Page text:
The leaf and stem mines of British flies and other insects
 

(Coleoptera, Diptera, Hymenoptera and Lepidoptera)

by Brian Pitkin, Willem Ellis, Colin Plant and Rob Edmunds

N.B. Links to the latest version of 'Leafminers and plant galls of Europe' are being edited

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PASTINACA. Wild parsnip. [Apiaceae]


Three species of Pastinaca are recorded in Britain. These include the native Wild Parsnip (P. sativa).

Eight or nine British miners are recorded on Pastinaca.

Wild Parsnip - Pastinaca sativa. Image: © Brian Pitkin
Wild Parsnip
Pastinaca sativa



Key for the identification of the known mines of British
insects (Diptera and non-Diptera) recorded on Pastinaca


1a > Leaf-miner: A large blotch, yellow or brown, preceded by a short corridor that in the end mostly is completely overrun. Generally several larvae share a mine. Especially in fresh mines the green primary and secondary feeding lines are well visible. Pupation outside the mine. Puparium yellow.

Euleia heraclei puparia
Euleia heraclei pupariria
Image: © Willem Ellis (Bladmineerders van Europa)

Polyphagous. On numerous genera of Apiaceae and possibly some Asteraceae, including Pastinaca, in Britain and elsewhere. Throughout the British Isles. Also recorded in the Republic of Ireland and most of the Palaearctic region, as far east as Afghanistan.

Euleia heraclei (Linnaeus, 1758) [Diptera: Tephritidae].

1b > Leaf-miner: Mine linear, whitish, both upper and lower surface. Pupation internal, at the end of the mine with the anterior spiracles projecting through the epidermis (Spencer, 1976: 433).

Upper-surface, less often lower-surface corridor. Frass in isolated grains. Pupation within the mine, usually in a lower-surface puparial chamber (Bladmineerders van Europa).

A long whitish upper surface corridor, which eventually goes lower surface (British leafminers).

Two highly polyphagous species of Chromatomyia, with indistinguishable mines, have been recorded in Britain. These are syngenesiae (Hardy) and horticola (Goureau) which can only be distinguished by the male genitalia. Both species are widespread in Britain and elsewhere, although syngenesiae is almost entirely restricted to Asteraceae. Records on Asteraceae not based on examination of male genitalia are treated in this account as Chromatomyia 'atricornis'.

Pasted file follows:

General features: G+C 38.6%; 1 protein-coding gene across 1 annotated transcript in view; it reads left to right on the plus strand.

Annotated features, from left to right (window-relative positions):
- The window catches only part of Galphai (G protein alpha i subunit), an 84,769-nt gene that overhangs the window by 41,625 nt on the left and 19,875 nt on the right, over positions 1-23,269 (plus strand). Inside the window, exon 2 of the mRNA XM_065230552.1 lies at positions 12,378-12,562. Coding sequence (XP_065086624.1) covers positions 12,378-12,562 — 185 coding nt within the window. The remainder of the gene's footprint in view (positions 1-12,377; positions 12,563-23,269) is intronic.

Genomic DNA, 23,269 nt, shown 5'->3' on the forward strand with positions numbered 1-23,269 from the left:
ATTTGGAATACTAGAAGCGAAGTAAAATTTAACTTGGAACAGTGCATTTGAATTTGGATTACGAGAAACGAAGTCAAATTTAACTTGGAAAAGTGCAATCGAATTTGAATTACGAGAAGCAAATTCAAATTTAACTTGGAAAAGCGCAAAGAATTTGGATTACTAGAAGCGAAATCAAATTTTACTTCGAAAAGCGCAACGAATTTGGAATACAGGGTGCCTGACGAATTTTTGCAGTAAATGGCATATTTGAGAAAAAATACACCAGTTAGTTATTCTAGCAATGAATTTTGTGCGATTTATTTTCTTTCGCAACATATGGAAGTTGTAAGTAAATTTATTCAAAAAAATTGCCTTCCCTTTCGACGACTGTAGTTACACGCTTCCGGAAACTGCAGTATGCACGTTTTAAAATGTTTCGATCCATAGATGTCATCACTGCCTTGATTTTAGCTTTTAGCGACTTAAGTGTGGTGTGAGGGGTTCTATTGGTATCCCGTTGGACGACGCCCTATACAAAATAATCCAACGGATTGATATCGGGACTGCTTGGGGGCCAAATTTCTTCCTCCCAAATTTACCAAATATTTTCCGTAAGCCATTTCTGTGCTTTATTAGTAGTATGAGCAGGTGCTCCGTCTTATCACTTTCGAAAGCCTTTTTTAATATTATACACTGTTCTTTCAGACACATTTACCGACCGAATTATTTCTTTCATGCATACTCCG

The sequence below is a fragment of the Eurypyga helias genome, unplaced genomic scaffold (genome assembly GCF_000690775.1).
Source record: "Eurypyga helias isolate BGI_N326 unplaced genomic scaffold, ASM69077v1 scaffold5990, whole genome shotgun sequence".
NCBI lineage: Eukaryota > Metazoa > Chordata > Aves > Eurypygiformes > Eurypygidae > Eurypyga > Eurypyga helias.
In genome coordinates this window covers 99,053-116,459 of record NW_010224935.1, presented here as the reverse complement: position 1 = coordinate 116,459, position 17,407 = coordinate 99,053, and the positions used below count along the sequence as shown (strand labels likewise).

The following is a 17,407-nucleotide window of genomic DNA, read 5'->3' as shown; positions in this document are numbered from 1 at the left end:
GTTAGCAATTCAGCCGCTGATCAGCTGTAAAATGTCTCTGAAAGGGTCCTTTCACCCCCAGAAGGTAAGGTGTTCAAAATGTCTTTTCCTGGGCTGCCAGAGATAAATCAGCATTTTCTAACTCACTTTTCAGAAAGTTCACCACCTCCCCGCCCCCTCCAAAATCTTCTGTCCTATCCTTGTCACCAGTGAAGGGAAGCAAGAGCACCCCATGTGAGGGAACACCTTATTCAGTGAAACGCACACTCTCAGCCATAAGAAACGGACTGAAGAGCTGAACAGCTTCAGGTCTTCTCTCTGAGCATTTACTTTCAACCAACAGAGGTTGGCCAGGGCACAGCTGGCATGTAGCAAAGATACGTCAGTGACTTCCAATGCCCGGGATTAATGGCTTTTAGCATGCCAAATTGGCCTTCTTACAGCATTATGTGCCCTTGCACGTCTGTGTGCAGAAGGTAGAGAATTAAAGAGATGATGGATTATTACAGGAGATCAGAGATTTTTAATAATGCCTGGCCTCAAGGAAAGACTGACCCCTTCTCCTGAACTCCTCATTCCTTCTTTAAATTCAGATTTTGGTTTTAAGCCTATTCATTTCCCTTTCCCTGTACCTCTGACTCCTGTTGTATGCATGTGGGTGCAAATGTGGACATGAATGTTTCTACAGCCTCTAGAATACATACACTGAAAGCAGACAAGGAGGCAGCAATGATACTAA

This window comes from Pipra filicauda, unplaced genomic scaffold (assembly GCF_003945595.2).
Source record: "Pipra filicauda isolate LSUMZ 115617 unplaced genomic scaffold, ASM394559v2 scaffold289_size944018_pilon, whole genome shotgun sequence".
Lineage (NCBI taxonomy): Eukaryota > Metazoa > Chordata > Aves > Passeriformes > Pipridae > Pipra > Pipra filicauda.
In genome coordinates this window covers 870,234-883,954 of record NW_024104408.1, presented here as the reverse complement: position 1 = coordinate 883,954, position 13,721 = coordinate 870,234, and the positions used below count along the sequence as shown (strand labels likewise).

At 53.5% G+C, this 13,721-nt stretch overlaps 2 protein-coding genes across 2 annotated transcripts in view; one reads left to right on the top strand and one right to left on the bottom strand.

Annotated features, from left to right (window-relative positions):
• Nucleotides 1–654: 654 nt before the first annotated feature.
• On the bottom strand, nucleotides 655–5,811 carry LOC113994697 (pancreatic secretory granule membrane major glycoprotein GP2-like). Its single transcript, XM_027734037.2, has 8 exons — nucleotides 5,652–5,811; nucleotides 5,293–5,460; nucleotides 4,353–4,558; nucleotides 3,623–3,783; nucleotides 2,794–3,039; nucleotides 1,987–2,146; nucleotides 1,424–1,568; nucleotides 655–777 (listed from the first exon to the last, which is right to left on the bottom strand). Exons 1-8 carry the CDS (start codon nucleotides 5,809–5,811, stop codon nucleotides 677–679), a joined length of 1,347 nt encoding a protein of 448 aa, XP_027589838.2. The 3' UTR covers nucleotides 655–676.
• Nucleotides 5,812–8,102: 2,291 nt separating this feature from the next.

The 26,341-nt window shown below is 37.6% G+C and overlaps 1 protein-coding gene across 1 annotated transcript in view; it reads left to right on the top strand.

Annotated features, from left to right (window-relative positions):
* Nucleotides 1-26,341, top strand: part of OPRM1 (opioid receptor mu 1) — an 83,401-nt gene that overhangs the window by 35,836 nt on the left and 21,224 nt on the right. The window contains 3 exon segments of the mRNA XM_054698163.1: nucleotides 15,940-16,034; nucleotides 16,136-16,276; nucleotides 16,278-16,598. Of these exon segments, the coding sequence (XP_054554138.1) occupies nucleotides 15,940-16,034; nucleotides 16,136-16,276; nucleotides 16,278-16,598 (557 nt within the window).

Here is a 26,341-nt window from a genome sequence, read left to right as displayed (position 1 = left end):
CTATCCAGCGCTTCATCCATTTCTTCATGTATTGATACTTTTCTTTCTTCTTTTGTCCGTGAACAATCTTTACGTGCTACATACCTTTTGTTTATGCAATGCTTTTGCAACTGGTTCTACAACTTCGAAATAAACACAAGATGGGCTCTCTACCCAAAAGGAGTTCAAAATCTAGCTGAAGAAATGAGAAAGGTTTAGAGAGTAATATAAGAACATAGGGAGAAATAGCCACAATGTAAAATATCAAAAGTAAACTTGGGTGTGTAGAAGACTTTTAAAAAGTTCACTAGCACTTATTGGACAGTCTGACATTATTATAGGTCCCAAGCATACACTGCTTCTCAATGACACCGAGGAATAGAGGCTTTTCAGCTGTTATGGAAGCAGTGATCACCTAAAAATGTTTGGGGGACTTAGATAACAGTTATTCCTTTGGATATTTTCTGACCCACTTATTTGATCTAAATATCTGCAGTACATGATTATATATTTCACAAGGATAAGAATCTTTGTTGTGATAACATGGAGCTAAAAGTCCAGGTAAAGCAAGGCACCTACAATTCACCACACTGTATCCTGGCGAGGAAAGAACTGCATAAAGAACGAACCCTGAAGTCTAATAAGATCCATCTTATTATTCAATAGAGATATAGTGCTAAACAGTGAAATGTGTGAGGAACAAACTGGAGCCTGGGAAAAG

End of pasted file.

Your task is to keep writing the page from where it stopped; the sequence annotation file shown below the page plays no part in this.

Chromatomyia horticola is recorded on 160 plant genera in 31 families, of which 55 plant genera in 19 families, including Pastinaca, in Britain.

Chromatomyia horticola (Goureau, 1851) [Diptera: Agromyzidae].

1c > Leaf-miner: A short linear mine which considerably widens towards the end, normally starting in the centre of the leaf (Spencer, 1972b: 86 (fig. 288); Spencer, 1976: 447).

A short, narrow, upper-surface corridor, starting the in the centre of the leaf, that suddenly widens strongly. The widened corridor loosely follows the leaf margin. Frass in irregularly scattered black granules. Primary feeding lines conspicuous. Pupation outside the mine; according to Allen (1956a) the exit slit is in the upper epidermis (Bladmineerders van Europa).

On Pastinaca sativa and Pimpinella saxifraga in Britain and elsewhere. Only recorded from Surrey, Warwick and Surrey in Britain and Austria, Germany, the [former] U.S.S.R and Poland in continental Europe.

Phytomyza melana Hendel, 1920 [Diptera: Agromyzidae].

1d > Leaf-miner: A conspicuous, whitish linear mine. Pupation external (Spencer, 1976: 506, 507 (fig. 886)).

Long, upper-surface, frequently branched, little widening corridor; sides somehwat irregular. Often several mines in a leaf. Frass in grains that are placed close together, rarely forming short pearl chains. Pupation outside the mine, exit slit in lower epidermis. Sometime the puparium sticks to the leaf. Feeding punctures in lower epidermis (Bladmineerders van Europa as Phytomyza pastinacae / spondylii).

Larva forms a conspicuous, whitish linear mine. Larva leaves the mine through the lower surface and falls from the leaf on pupation (British leafminers).

Orchestes fagi larva,  dorsal
Phytomyza pastinacae / spondyli puparium
Image: © Willem Ellis (Bladmineerders van Europa)

Most records require confirmation, since the two names have been treated as synonyms and distinct species. On ? Astrantia, ? Heracleum and ? Pastinaca in Britain and Heracleum, Levisticum and Pastinaca elsewhere. Widespread and common throughout the British Isles. Also recorded in the Republic of Ireland. Widespread in continental Europe.

Phytomyza spondylii Robineau-Desvoidy, 1851 [Diptera: Agromyzidae]
OR
Phytomyza pastinacae Hendel, 1923 [Diptera: Agromyzidae].

1e > Leaf-miner: Larva forming an irregular upper surface linear mine, which can widen and become almost blotch like at end (Spencer, 1972b: 78 (fig. 262), 81; Spencer, 1976: 378, 379 (fig. 657)).